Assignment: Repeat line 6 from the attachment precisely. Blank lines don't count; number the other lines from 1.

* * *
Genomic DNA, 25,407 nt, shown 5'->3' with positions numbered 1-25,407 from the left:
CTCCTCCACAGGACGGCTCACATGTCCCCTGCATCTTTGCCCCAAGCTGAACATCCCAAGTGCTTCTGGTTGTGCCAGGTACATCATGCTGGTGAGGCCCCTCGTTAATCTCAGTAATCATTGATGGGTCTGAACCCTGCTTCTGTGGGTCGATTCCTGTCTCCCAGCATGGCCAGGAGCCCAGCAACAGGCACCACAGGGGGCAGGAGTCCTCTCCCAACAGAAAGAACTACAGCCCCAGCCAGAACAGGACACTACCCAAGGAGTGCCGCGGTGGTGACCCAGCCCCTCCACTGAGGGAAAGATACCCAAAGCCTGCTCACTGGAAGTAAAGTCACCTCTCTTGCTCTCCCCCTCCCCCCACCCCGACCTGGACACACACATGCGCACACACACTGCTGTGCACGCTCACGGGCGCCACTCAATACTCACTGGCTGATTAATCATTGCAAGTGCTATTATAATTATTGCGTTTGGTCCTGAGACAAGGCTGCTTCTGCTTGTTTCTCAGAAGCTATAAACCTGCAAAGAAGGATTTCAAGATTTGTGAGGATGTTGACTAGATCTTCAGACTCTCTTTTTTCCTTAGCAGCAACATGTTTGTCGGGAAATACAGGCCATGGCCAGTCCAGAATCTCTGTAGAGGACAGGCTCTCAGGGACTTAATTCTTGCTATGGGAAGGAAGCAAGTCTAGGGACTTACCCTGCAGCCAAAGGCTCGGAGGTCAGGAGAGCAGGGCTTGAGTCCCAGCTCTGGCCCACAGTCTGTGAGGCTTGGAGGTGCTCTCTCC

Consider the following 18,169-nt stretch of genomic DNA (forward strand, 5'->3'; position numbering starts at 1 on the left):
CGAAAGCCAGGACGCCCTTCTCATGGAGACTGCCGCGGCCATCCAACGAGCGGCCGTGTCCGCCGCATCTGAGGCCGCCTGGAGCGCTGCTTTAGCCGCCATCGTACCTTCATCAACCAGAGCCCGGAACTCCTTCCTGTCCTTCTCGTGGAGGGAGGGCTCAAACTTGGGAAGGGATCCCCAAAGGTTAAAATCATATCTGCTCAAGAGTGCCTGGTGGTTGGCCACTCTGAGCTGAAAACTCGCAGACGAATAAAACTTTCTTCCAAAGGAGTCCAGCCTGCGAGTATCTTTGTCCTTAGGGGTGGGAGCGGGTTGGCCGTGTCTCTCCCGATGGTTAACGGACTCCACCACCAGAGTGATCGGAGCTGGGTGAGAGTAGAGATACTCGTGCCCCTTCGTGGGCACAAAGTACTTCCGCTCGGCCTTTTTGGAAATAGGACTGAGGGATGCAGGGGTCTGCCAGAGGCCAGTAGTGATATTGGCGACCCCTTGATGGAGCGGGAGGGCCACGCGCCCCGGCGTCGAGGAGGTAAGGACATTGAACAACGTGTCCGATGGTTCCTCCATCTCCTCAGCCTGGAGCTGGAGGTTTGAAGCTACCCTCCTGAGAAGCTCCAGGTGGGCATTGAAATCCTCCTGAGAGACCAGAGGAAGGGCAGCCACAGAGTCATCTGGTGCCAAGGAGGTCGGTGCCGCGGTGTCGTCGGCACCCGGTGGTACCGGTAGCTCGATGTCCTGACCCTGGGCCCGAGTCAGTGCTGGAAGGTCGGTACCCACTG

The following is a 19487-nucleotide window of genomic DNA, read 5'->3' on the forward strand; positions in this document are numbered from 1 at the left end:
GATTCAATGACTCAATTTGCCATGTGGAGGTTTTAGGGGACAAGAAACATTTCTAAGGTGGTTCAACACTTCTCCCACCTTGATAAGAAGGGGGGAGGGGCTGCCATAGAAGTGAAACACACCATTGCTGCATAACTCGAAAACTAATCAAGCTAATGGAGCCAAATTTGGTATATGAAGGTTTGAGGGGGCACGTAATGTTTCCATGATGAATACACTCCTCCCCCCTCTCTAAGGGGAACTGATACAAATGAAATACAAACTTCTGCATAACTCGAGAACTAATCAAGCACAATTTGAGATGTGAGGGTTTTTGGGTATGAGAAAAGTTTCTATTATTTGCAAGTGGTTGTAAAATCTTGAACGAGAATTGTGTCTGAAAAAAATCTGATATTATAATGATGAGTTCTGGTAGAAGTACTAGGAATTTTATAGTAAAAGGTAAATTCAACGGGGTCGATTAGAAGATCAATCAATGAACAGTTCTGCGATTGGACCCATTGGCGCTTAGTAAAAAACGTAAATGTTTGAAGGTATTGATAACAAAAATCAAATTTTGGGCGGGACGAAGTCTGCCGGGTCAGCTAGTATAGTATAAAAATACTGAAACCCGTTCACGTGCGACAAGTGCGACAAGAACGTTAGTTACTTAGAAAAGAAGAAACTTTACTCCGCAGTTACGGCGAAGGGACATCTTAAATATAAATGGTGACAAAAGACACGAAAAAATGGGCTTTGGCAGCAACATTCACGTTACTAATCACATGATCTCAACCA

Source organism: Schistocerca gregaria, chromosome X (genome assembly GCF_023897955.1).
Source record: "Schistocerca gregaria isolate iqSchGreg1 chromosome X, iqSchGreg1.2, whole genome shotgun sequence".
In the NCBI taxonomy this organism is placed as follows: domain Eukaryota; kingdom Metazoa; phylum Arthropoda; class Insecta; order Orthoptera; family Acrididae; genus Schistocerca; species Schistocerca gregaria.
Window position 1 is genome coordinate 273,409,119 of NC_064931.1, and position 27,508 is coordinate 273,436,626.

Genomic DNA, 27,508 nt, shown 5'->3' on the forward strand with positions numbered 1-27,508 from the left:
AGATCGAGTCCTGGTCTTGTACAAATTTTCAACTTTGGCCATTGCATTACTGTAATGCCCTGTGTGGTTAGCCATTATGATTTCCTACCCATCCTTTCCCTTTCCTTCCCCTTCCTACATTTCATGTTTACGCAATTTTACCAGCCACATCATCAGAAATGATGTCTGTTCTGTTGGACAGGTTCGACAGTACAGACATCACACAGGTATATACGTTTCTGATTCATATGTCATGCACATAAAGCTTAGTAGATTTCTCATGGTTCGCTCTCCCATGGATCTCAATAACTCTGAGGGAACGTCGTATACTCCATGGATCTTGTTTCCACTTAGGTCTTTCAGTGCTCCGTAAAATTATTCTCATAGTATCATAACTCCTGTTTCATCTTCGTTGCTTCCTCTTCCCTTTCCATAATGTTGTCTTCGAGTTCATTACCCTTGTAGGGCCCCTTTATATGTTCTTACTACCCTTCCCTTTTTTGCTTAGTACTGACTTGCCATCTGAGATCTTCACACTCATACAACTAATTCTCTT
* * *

GATTCAATGACTCAATTTGCCATGTGGAGGTTTTAGGGGACAAGAAACATTTCTAAGGTGGTTCAACACTTCTCCCACCTTGATAAGAAGGGGGGAGGGGCTGCCATAGAAGTGAAACACACCATTGCTGCATAACTCGAAAACTAATCAAGCTAATGGAGCCAAATTTGGTATATGAAGGTTTGAGGGGGCACGTAATGTTTCCATGATGAATACACTCCTCCCCCCTCTCTAAGGGGAACTGATACAAATGAAATACAAACTTCTGCATAACTCGAGAACTAATCAAGCACAATTTGAGATGTGAGGGTTTTTGGGTATGAGAAAAGTTTCTATTATTTGCAAGTGGTTGTAAAATCTTGAACGAGAATTGTGTCTGAAAAAAATCTGATATTATAATGATGAGTTCTGGTAGAAGTACTAGGAATTTTATAGTAAAAGGTAAATTCAACGGGGTCGATTAGAAGATCAATCAATGAACAGTTCTGCGATTGGACCCATTGGCGCTTAGTAAAAAACGTAAATGTTTGAAGGTATTGATAACAAAAATCAAATTTTGGGCGGGACGAAGTCTGCCGGGTCAGCTAGTATAGTATAAAAATACTGAAACCCGTTCACGTGCGACAAGTGCGACAAGAACGTTAGTTACTTAGAAAAGAAGAAACTTTACTCCGCAGTTACGGCGAAGGGACATCTTAAATATAAATGGTGACAAAAGACACGAAAAAATGGGCTTTGGCAGCAACATTCACGTTACTAATCACATGATCTCAACCA